Trusts

Taxation of Trusts

There are various types of trusts, but usually they fall into one of the following categories:

Interest in Possession Trusts

One or more beneficiaries has a right to all or part of the income of the trust, perhaps with capital passing to other beneficiaries when the interest in possession terminates, (commonly on a death).
The trustees are chargeable to income tax and capital gains tax as follows:

  • Rent and trading income are chargeable at the basic rate (currently 22%).
  • UK dividend income is chargeable at the starting rate for dividends (currently 10%) and the tax credit attached to the net dividend meets the trustees' liability. 
  • Savings income, such as bank interest, is chargeable on the trustees at the lower rate (currently 20%) Such income usually has tax deducted at source by the bank or building society.
  • Capital gains are chargeable at 40%

Income to which beneficiaries are entitled is taxed on those beneficiaries with credit given for the tax suffered by the trustees.

Discretionary Trusts

The beneficiaries of a discretionary trust have no right to receive income and it is up to the trustees whether or not distributions are made.

The trustees are liable to tax on income and gains at the rate applicable to trusts (currently 40%), but dividends and other similar income are chargeable at the trust rate that applies to dividends (currently 32.5%).

Beneficiaries are only taxed to the extent that income is paid out to them and they receive a tax credit equivalent to 40% of the gross sum distributed.

In order to simplify the tax position of many smaller trusts the first £1,000 (the standard rate band) of trust income is taxable at rates similar to those applicable to Interest in Possession Trusts and only the balance of income is taxable at trust rates.

Accumulation and Maintenance Trusts

Such a trust allows income to be accumulated, frequently during children's' minority, with interests in possession arising thereafter. They will therefore tend to be taxed in the same way as discretionary trusts to begin with (including the standard rate band) but will convert to interest in possession trusts at a later date.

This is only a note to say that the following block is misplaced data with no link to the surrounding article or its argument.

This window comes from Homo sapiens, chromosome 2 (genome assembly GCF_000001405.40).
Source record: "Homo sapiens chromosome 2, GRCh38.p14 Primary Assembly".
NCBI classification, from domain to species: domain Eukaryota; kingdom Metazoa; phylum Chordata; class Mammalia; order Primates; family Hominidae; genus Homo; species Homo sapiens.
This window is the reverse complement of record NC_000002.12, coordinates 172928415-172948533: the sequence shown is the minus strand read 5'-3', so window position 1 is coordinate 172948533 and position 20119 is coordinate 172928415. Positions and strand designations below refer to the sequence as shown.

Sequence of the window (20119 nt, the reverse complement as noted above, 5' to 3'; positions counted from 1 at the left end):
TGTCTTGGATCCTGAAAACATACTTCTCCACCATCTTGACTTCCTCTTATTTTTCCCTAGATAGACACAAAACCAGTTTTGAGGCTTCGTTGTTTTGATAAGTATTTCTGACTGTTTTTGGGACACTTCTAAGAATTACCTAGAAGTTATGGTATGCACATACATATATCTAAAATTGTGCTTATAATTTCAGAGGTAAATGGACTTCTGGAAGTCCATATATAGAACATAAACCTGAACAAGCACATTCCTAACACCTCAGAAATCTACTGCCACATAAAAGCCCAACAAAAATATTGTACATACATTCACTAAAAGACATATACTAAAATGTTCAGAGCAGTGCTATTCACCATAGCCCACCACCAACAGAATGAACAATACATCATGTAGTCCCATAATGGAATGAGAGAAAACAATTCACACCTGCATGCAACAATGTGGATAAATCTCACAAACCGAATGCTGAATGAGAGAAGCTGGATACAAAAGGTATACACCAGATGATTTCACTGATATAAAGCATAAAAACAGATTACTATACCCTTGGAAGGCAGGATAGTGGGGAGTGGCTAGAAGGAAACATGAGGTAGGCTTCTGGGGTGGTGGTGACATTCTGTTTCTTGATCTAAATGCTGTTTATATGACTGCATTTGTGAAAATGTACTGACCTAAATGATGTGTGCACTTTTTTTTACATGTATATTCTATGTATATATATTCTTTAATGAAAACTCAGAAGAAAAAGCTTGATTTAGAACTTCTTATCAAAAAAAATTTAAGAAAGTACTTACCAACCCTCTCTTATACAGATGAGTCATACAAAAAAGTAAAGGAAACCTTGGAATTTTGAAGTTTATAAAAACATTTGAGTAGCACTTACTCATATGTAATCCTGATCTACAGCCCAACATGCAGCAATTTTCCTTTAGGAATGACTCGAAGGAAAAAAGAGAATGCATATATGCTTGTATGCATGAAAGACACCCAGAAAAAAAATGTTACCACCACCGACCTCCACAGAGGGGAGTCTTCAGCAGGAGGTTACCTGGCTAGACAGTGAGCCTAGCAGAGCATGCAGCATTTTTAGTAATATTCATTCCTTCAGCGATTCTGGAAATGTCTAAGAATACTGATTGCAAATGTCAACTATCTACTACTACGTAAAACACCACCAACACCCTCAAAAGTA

Mixed Trusts

For both trustees and beneficiaries, in a mixed trust the income for each part of the trust will be taxed under the rules for that type of trust. For example, the part of the trust in which there is an interest in possession will be taxed as such, while the discretionary part will be taxed as a discretionary trust.

Bare Trusts

Bare trusts are treated for tax purposes as if the beneficiary holds the trust property in his or her own name. Income tax and capital gains tax are charged on the beneficiary, as if the trust did not exist, except where parents declare trusts for their minor children.

For tax purposes, there are also 'settlor-interested trusts'. Different tax rules apply to settlor interested trusts, non-resident trusts and special trusts. Depending on the type of trust, when income and capital gains arise in a trust tax might be charged on the trustees, the beneficiaries or the settlor.

The Finance Act 2006 has made some fundamental changes to the way in which settling assets on Trustees are treated for Inheritance Tax (IHT) purposes.  Before 22 March 2006 lifetime transfers to Interest in Possession and Accumulation and Maintenance Trusts were Potentially Exempt Transfers so that there was no immediate liability to IHT and, so long as the donor survived seven years from the date of the gift, the assets settled would fall completely outside of his estate.  However from 22 March 2006 these trusts (with certain very restricted exceptions) will be charged to IHT at the lifetime rate (20%) to the extent that the value of the gift exceeds the taxpayer’s available nil rate band (currently £285,000).  This rate would increase to 40% if the donor died within 7 years of the gift.

The changes also bring these trusts into the 10 year charge and exit charge provisions previously only applicable to Discretionary Trusts.  As a result of these changes, it will be possible to take advantage of the Capital Gains Tax holdover relief on transfers into and out of post-21 March 2006 trusts of these types.

The new provisions are complicated and advice should be sort before taking any action to set up a new trust.